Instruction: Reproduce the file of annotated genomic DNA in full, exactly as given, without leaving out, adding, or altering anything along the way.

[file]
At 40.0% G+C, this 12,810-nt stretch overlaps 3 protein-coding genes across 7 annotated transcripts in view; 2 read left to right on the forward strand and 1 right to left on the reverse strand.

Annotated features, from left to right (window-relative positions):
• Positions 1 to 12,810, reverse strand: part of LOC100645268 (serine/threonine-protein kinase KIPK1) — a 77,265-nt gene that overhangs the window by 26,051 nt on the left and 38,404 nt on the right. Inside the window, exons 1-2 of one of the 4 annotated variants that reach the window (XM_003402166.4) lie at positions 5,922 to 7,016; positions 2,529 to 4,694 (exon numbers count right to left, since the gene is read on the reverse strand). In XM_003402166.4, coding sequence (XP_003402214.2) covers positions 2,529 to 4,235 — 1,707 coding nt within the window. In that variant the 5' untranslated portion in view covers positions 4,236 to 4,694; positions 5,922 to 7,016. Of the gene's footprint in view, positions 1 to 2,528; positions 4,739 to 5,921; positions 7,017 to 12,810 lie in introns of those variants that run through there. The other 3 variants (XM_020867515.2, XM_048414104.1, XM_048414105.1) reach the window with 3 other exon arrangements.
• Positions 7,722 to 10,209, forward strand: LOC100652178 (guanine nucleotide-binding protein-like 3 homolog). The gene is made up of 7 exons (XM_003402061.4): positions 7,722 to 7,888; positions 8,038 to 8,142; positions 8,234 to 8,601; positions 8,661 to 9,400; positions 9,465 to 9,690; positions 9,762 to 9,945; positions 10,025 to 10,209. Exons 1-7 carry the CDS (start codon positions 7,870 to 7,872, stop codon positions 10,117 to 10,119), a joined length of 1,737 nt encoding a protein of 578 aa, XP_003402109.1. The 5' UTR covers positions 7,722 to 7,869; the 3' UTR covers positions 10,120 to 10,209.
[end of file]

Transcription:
At 40.0% G+C, this 12,810-nt stretch overlaps 3 protein-coding genes across 7 annotated transcripts in view; 2 read left to right on the forward strand and 1 right to left on the reverse strand.

Annotated features, from left to right (window-relative positions):
• Positions 1 to 12,810, reverse strand: part of LOC100645268 (serine/threonine-protein kinase KIPK1) — a 77,265-nt gene that overhangs the window by 26,051 nt on the left and 38,404 nt on the right. Inside the window, exons 1-2 of one of the 4 annotated variants that reach the window (XM_003402166.4) lie at positions 5,922 to 7,016; positions 2,529 to 4,694 (exon numbers count right to left, since the gene is read on the reverse strand). In XM_003402166.4, coding sequence (XP_003402214.2) covers positions 2,529 to 4,235 — 1,707 coding nt within the window. In that variant the 5' untranslated portion in view covers positions 4,236 to 4,694; positions 5,922 to 7,016. Of the gene's footprint in view, positions 1 to 2,528; positions 4,739 to 5,921; positions 7,017 to 12,810 lie in introns of those variants that run through there. The other 3 variants (XM_020867515.2, XM_048414104.1, XM_048414105.1) reach the window with 3 other exon arrangements.
• Positions 7,722 to 10,209, forward strand: LOC100652178 (guanine nucleotide-binding protein-like 3 homolog). The gene is made up of 7 exons (XM_003402061.4): positions 7,722 to 7,888; positions 8,038 to 8,142; positions 8,234 to 8,601; positions 8,661 to 9,400; positions 9,465 to 9,690; positions 9,762 to 9,945; positions 10,025 to 10,209. Exons 1-7 carry the CDS (start codon positions 7,870 to 7,872, stop codon positions 10,117 to 10,119), a joined length of 1,737 nt encoding a protein of 578 aa, XP_003402109.1. The 5' UTR covers positions 7,722 to 7,869; the 3' UTR covers positions 10,120 to 10,209.